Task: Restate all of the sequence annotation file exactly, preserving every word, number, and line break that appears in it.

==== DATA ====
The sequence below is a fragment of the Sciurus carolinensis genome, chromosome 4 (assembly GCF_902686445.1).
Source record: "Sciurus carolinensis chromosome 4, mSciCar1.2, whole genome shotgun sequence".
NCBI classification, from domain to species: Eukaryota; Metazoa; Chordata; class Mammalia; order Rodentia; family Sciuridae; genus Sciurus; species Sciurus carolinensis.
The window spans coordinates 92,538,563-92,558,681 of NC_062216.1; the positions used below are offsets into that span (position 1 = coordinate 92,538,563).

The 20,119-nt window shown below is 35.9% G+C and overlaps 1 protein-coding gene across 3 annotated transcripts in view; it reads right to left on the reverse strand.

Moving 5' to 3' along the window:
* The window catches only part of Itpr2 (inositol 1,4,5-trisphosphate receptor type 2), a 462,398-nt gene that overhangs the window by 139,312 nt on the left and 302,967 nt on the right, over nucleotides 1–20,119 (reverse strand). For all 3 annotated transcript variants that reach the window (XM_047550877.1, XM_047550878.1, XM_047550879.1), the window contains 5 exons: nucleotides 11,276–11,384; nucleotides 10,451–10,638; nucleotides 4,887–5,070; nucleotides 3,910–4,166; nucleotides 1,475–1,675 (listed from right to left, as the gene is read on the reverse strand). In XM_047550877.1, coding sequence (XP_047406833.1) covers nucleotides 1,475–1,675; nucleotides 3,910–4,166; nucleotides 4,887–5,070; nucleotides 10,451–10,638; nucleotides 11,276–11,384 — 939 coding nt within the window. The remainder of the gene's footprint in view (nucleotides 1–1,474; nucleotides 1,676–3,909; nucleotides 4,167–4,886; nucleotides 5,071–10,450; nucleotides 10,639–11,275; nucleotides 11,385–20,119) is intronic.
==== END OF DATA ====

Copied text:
The sequence below is a fragment of the Sciurus carolinensis genome, chromosome 4 (assembly GCF_902686445.1).
Source record: "Sciurus carolinensis chromosome 4, mSciCar1.2, whole genome shotgun sequence".
NCBI classification, from domain to species: Eukaryota; Metazoa; Chordata; class Mammalia; order Rodentia; family Sciuridae; genus Sciurus; species Sciurus carolinensis.
The window spans coordinates 92,538,563-92,558,681 of NC_062216.1; the positions used below are offsets into that span (position 1 = coordinate 92,538,563).

The 20,119-nt window shown below is 35.9% G+C and overlaps 1 protein-coding gene across 3 annotated transcripts in view; it reads right to left on the reverse strand.

Moving 5' to 3' along the window:
* The window catches only part of Itpr2 (inositol 1,4,5-trisphosphate receptor type 2), a 462,398-nt gene that overhangs the window by 139,312 nt on the left and 302,967 nt on the right, over nucleotides 1–20,119 (reverse strand). For all 3 annotated transcript variants that reach the window (XM_047550877.1, XM_047550878.1, XM_047550879.1), the window contains 5 exons: nucleotides 11,276–11,384; nucleotides 10,451–10,638; nucleotides 4,887–5,070; nucleotides 3,910–4,166; nucleotides 1,475–1,675 (listed from right to left, as the gene is read on the reverse strand). In XM_047550877.1, coding sequence (XP_047406833.1) covers nucleotides 1,475–1,675; nucleotides 3,910–4,166; nucleotides 4,887–5,070; nucleotides 10,451–10,638; nucleotides 11,276–11,384 — 939 coding nt within the window. The remainder of the gene's footprint in view (nucleotides 1–1,474; nucleotides 1,676–3,909; nucleotides 4,167–4,886; nucleotides 5,071–10,450; nucleotides 10,639–11,275; nucleotides 11,385–20,119) is intronic.